UC Davis Symphony Orchestra: “Heavenly Life”
Jackson Hall, Mondavi Center
Dvořák: Carnival Overture
Antonín Dvořák (1841–1904), a successor to the Czech nationalist Bedřich Smetana, popularized the Czech idiom that Smetana had begun to cultivate. Dvořák’s affinity for grand, colorful treatments of folk tunes as well as a profoundly religious outlook on life provided grounding for his own idiosyncratic style. Syncopated, dancelike rhythms, as well as healthy percussive accents and a fiery finale proudly evoke an unforgettable opening for any concert.
Schumann: Cello Concerto
with Richard Andaya, cello
Robert Schumann stretches the expressive capability of the soloist performer in this piece by demanding the portrayal multitude of contrasting characters. The three attacca (played continuously without pauses in between) movements develop an increasingly complex dialogue between soloist and accompaniment. After the first movement showcases the soloist’s expressive capabilities, the spare and songlike second movement begins, accented by an undercurrent of pizzicato strings, transitioning seamlessly into the gregarious third movement, which most audibly sounds like a dialogue as the orchestral accompaniment makes musical commentary on the soloist’s jovial melodic statements.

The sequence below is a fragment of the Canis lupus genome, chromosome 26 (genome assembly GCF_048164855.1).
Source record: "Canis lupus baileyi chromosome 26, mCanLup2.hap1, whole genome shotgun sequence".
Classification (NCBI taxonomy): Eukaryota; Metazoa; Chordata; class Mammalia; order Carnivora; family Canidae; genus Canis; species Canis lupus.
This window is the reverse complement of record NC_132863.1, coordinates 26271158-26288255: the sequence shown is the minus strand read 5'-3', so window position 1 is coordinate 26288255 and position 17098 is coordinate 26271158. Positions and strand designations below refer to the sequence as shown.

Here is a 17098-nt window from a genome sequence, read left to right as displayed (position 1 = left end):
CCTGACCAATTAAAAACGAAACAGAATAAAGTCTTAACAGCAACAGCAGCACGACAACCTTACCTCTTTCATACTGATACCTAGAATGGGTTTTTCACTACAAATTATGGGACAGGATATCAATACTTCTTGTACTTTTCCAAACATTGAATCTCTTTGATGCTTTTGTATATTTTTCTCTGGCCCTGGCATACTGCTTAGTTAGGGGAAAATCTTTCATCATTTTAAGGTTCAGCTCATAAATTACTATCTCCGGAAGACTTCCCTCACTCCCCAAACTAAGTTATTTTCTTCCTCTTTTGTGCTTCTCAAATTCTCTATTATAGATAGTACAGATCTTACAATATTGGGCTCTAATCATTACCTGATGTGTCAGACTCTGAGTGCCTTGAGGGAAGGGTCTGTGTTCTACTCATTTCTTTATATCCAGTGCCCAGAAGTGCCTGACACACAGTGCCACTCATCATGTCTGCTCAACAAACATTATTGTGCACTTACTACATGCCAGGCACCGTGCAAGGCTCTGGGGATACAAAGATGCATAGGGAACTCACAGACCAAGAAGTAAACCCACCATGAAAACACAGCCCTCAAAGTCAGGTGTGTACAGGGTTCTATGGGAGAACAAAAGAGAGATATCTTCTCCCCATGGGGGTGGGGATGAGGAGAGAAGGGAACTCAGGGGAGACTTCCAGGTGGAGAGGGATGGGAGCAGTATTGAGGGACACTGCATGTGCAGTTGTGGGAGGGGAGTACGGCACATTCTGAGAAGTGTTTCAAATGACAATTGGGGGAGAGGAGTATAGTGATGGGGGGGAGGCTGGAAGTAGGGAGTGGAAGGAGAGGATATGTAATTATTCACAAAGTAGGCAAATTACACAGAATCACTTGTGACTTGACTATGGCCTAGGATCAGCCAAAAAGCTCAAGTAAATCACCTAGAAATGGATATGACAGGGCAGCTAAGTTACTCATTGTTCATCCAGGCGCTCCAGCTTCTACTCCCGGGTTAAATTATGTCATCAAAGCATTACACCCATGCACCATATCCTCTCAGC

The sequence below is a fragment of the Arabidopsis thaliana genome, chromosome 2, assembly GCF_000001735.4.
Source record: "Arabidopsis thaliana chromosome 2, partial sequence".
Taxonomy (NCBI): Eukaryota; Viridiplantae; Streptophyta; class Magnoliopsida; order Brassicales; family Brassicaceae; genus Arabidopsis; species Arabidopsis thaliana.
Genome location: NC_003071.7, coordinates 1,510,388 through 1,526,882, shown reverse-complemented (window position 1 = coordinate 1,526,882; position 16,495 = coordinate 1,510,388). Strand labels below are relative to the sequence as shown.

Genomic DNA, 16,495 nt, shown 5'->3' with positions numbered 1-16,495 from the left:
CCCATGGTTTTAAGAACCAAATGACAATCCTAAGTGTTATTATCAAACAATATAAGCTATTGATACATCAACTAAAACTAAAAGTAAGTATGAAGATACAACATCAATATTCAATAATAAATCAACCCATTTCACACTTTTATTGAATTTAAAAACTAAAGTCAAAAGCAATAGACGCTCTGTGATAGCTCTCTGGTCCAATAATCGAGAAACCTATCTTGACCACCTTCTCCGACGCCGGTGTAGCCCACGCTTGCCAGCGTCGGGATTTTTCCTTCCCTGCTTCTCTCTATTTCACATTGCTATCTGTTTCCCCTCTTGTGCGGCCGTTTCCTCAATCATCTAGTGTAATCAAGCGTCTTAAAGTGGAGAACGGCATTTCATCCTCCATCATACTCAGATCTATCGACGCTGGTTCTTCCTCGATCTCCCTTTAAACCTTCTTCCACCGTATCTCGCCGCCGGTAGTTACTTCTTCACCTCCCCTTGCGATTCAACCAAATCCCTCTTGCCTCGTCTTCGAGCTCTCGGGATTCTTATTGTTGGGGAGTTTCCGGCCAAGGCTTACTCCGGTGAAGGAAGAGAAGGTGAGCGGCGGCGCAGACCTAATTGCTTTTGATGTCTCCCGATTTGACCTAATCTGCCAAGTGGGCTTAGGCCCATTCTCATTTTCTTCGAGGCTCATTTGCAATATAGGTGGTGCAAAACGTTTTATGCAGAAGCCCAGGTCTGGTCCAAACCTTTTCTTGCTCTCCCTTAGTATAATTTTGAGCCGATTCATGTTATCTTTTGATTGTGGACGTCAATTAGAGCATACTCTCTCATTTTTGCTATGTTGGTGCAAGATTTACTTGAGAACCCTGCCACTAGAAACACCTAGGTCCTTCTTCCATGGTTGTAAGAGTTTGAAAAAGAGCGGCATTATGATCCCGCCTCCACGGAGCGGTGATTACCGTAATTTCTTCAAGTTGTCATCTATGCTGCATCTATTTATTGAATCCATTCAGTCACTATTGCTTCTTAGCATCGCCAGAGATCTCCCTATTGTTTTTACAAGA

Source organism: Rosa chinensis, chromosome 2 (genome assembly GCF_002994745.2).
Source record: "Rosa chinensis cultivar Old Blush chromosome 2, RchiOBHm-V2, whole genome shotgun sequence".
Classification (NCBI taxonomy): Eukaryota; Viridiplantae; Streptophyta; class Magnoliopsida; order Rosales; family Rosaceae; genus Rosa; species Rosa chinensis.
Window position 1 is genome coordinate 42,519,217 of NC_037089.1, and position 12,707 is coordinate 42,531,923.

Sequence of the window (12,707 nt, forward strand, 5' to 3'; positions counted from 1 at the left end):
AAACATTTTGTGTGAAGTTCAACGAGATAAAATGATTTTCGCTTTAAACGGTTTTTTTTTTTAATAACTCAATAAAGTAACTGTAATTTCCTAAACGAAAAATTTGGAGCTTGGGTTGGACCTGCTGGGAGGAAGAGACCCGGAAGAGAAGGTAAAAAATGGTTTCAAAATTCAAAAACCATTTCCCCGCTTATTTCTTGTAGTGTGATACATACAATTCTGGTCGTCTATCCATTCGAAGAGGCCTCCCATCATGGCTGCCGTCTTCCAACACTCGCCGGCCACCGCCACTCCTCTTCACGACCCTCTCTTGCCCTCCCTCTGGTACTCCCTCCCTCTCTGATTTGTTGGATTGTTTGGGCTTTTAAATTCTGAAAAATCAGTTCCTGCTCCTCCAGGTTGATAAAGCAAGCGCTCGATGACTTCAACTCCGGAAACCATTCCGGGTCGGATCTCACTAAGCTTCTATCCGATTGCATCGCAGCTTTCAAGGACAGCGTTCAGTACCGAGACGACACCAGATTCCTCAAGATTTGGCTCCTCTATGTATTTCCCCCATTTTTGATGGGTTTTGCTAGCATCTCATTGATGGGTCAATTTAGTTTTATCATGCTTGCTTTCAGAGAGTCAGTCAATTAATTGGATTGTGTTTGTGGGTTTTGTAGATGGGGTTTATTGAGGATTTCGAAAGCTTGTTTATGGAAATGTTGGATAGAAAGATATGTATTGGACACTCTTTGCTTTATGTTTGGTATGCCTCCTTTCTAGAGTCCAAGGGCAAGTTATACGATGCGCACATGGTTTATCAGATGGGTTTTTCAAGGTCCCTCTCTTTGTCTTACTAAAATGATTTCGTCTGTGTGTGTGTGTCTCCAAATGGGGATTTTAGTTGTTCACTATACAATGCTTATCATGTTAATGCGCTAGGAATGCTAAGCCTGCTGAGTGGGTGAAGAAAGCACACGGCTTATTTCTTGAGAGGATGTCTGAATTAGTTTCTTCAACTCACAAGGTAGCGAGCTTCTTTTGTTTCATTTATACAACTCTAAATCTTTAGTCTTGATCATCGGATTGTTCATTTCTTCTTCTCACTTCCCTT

Mahler: Symphony No. 4 in G Major
with Lucy Fitz Gibbon, soprano
The first listening of any of Gustav Mahler’s (1860–1911) symphonies immerses the listener in a complex aural narrative, diligently masterminded by a virtuoso of orchestration and boundary-pushing harmony. Mahler’s Fourth Symphony is his shortest and perhaps most joyful, but is not without his epic aesthetic and scale. The finale features a soprano soloist, who sings of an ideal picture of heaven, exuberantly ornamented by the orchestra.
$10 Students and Children, $20 Adults (Assigned